Better heat stability
A low glass transition temperature is one of the weakest points of standard PLA. With PLA Plus, you can gain a boost in thermal stability by up to 15 °C. This puts PLA Plus at par with more heavy-duty filaments such as PETG.
A common goal of combining standard PLA with additives was to reduce its brittleness and make it more flexible. This makes PLA Plus a little more robust and versatile in terms of applications.
Added strength and toughness
Printing functional parts with PLA is often not a good idea. Not only is PLA brittle, but it lacks the toughness to withstand sustained loads and repeated motion. Many PLA Plus filaments address this by improving metrics such as tensile strength and impact strength.
Better surface finish
Some brands promise that their PLA Plus filaments naturally create a more radiant or glossy finish compared to standard PLA. This can surely be a selling point if you’re the type to finish your PLA prints until they look as good as possible.
Better overhang and bridging performance
With improved strength, you can also expect PLA Plus to perform better for overhanging features or bridges in your model. This is precisely because the improved material supports its own weight better and can develop more strength as it cools down. This is a property of PLA Plus you likely will have to experiment with to confirm.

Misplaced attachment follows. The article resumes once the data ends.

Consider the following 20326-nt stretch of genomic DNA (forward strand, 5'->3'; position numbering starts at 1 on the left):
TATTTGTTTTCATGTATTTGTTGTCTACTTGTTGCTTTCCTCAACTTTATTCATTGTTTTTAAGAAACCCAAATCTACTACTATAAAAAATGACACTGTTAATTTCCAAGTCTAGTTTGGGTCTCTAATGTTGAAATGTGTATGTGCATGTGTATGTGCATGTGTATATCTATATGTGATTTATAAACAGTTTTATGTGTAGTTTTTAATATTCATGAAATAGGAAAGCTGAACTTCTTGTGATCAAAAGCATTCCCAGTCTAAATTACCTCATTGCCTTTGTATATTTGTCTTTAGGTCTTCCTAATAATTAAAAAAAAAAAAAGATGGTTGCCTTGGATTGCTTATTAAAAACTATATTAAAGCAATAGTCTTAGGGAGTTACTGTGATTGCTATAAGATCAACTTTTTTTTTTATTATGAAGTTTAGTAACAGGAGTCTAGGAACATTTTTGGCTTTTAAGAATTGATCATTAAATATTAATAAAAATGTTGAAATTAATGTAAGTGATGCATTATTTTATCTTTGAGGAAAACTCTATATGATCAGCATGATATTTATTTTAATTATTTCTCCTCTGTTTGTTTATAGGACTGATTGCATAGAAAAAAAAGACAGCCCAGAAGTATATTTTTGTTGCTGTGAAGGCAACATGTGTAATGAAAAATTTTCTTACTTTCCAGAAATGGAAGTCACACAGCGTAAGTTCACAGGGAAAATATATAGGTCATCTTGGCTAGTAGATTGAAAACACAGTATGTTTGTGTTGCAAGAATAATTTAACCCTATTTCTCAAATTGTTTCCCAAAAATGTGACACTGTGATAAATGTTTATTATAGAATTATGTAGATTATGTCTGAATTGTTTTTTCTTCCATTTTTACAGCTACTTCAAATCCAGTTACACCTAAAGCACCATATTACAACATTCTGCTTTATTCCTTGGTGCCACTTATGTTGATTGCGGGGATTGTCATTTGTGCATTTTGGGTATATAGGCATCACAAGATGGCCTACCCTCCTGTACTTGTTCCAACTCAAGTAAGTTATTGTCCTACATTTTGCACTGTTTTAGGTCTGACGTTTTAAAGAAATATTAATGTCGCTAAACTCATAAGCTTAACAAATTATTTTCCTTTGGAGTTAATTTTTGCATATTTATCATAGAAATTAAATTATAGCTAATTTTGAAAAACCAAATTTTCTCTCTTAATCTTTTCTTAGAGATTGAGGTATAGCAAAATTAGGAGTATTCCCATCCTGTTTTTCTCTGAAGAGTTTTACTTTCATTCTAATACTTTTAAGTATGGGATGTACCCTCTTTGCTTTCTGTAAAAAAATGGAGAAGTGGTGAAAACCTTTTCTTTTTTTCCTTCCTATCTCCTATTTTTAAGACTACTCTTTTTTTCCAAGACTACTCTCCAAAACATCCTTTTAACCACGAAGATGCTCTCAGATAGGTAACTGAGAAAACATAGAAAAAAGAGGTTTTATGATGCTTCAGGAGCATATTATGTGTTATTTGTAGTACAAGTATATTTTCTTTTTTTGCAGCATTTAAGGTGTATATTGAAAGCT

How it compares to other filaments
Clearly, PLA Plus is better than standard PLA but then that’s already expected. How does PLA Plus fare compared to more robust 3D printing filaments?
Compared to ABS
Despite being difficult to work with, ABS remains fairly popular as an inexpensive 3D printing filament that offers very good thermal and mechanical properties. In terms of stability in high temperatures, flexibility, and overall strength, ABS is still a few notches above PLA Plus.
It is worth mentioning, however, that ABS is highly prone to warping and emits unpleasant toxic fumes during printing. These two major drawbacks of ABS are things you would not need to worry about when printing with PLA Plus.
Compared to PETG
PETG has always been considered the middle-ground between PLA and ABS. It prints at slightly higher temperatures than PLA, is not highly prone to warping, but has mechanical and thermal properties closer to ABS.
Compared to PLA Plus, PETG still holds the upper hand in terms of strength and thermal stability. The difference isn’t quite as pronounced as the one between PLA Plus and ABS, though.
If strength is a priority for your project, then going with PETG might still be the wiser move. On the other hand, PLA Plus is still easier to use even compared to the relatively user-friendly PETG filament.
Top 4 best PLA Plus filaments
1. 3D Fuel Pro PLA Professional Filament
The Pro PLA filament from 3D Fuel made from Ingeo PLA is one of the best premium PLA filaments. Although a little expensive, many users have found the Pro PLA to be a lot more reliable than many other equivalent PLA Plus filaments from other brands. Despite the price, the Pro PLA is considered a very good investment.